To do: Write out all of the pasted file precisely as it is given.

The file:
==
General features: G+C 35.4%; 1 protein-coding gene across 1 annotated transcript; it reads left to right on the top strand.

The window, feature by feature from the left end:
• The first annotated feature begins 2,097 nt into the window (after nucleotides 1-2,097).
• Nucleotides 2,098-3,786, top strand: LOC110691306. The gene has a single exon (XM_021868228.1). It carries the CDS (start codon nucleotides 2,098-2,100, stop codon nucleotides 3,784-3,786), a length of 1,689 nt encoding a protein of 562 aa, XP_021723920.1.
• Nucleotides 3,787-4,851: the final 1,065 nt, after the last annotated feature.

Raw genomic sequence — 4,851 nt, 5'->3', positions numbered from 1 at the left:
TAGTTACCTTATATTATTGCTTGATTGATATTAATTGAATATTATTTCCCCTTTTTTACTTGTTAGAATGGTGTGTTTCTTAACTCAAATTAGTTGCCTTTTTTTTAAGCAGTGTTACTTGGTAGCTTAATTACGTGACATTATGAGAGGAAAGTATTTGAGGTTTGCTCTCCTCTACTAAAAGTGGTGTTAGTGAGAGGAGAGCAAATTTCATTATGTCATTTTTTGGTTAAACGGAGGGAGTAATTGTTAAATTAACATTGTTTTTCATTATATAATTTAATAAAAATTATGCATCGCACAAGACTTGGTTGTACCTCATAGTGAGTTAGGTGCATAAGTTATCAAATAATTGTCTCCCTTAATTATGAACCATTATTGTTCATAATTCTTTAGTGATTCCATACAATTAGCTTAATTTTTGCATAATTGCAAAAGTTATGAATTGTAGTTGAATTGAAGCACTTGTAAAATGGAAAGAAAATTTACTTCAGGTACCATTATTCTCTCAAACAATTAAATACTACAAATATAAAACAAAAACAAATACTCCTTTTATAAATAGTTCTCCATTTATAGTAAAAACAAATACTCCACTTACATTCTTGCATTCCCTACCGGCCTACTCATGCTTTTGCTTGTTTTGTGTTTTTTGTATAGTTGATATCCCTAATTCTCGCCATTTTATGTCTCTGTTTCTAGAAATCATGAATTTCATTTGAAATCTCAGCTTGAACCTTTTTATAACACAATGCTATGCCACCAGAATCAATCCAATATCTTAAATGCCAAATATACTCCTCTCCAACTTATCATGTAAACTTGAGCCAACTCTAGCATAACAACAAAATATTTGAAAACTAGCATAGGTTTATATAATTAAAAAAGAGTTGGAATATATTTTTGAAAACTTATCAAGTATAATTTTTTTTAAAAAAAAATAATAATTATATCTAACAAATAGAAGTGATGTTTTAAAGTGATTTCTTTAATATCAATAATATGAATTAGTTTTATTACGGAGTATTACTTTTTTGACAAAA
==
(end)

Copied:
General features: G+C 35.4%; 1 protein-coding gene across 1 annotated transcript; it reads left to right on the top strand.

The window, feature by feature from the left end:
• The first annotated feature begins 2,097 nt into the window (after nucleotides 1-2,097).
• Nucleotides 2,098-3,786, top strand: LOC110691306. The gene has a single exon (XM_021868228.1). It carries the CDS (start codon nucleotides 2,098-2,100, stop codon nucleotides 3,784-3,786), a length of 1,689 nt encoding a protein of 562 aa, XP_021723920.1.
• Nucleotides 3,787-4,851: the final 1,065 nt, after the last annotated feature.

Raw genomic sequence — 4,851 nt, 5'->3', positions numbered from 1 at the left:
TAGTTACCTTATATTATTGCTTGATTGATATTAATTGAATATTATTTCCCCTTTTTTACTTGTTAGAATGGTGTGTTTCTTAACTCAAATTAGTTGCCTTTTTTTTAAGCAGTGTTACTTGGTAGCTTAATTACGTGACATTATGAGAGGAAAGTATTTGAGGTTTGCTCTCCTCTACTAAAAGTGGTGTTAGTGAGAGGAGAGCAAATTTCATTATGTCATTTTTTGGTTAAACGGAGGGAGTAATTGTTAAATTAACATTGTTTTTCATTATATAATTTAATAAAAATTATGCATCGCACAAGACTTGGTTGTACCTCATAGTGAGTTAGGTGCATAAGTTATCAAATAATTGTCTCCCTTAATTATGAACCATTATTGTTCATAATTCTTTAGTGATTCCATACAATTAGCTTAATTTTTGCATAATTGCAAAAGTTATGAATTGTAGTTGAATTGAAGCACTTGTAAAATGGAAAGAAAATTTACTTCAGGTACCATTATTCTCTCAAACAATTAAATACTACAAATATAAAACAAAAACAAATACTCCTTTTATAAATAGTTCTCCATTTATAGTAAAAACAAATACTCCACTTACATTCTTGCATTCCCTACCGGCCTACTCATGCTTTTGCTTGTTTTGTGTTTTTTGTATAGTTGATATCCCTAATTCTCGCCATTTTATGTCTCTGTTTCTAGAAATCATGAATTTCATTTGAAATCTCAGCTTGAACCTTTTTATAACACAATGCTATGCCACCAGAATCAATCCAATATCTTAAATGCCAAATATACTCCTCTCCAACTTATCATGTAAACTTGAGCCAACTCTAGCATAACAACAAAATATTTGAAAACTAGCATAGGTTTATATAATTAAAAAAGAGTTGGAATATATTTTTGAAAACTTATCAAGTATAATTTTTTTTAAAAAAAAATAATAATTATATCTAACAAATAGAAGTGATGTTTTAAAGTGATTTCTTTAATATCAATAATATGAATTAGTTTTATTACGGAGTATTACTTTTTTGACAAAA